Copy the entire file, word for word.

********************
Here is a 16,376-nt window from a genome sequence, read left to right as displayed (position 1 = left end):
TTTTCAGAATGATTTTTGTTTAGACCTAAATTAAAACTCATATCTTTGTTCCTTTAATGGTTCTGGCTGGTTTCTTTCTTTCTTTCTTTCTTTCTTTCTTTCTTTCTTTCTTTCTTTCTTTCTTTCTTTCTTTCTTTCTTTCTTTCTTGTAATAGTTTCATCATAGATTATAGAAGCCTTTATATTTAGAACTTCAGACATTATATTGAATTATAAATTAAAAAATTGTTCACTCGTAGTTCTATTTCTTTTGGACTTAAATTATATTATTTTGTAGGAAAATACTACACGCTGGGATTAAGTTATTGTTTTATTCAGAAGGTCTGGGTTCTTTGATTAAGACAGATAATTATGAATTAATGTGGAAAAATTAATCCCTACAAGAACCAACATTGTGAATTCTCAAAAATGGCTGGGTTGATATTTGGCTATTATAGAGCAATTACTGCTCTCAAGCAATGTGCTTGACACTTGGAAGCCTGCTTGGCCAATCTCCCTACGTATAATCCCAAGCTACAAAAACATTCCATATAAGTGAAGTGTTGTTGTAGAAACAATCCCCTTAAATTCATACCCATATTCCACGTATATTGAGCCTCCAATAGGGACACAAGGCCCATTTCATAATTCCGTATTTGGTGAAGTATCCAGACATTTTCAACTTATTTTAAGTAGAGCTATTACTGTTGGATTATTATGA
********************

Here is a 16,376-nt window from a genome sequence, read left to right as displayed (position 1 = left end):
TTTTCAGAATGATTTTTGTTTAGACCTAAATTAAAACTCATATCTTTGTTCCTTTAATGGTTCTGGCTGGTTTCTTTCTTTCTTTCTTTCTTTCTTTCTTTCTTTCTTTCTTTCTTTCTTTCTTTCTTTCTTTCTTTCTTTCTTTCTTGTAATAGTTTCATCATAGATTATAGAAGCCTTTATATTTAGAACTTCAGACATTATATTGAATTATAAATTAAAAAATTGTTCACTCGTAGTTCTATTTCTTTTGGACTTAAATTATATTATTTTGTAGGAAAATACTACACGCTGGGATTAAGTTATTGTTTTATTCAGAAGGTCTGGGTTCTTTGATTAAGACAGATAATTATGAATTAATGTGGAAAAATTAATCCCTACAAGAACCAACATTGTGAATTCTCAAAAATGGCTGGGTTGATATTTGGCTATTATAGAGCAATTACTGCTCTCAAGCAATGTGCTTGACACTTGGAAGCCTGCTTGGCCAATCTCCCTACGTATAATCCCAAGCTACAAAAACATTCCATATAAGTGAAGTGTTGTTGTAGAAACAATCCCCTTAAATTCATACCCATATTCCACGTATATTGAGCCTCCAATAGGGACACAAGGCCCATTTCATAATTCCGTATTTGGTGAAGTATCCAGACATTTTCAACTTATTTTAAGTAGAGCTATTACTGTTGGATTATTATGA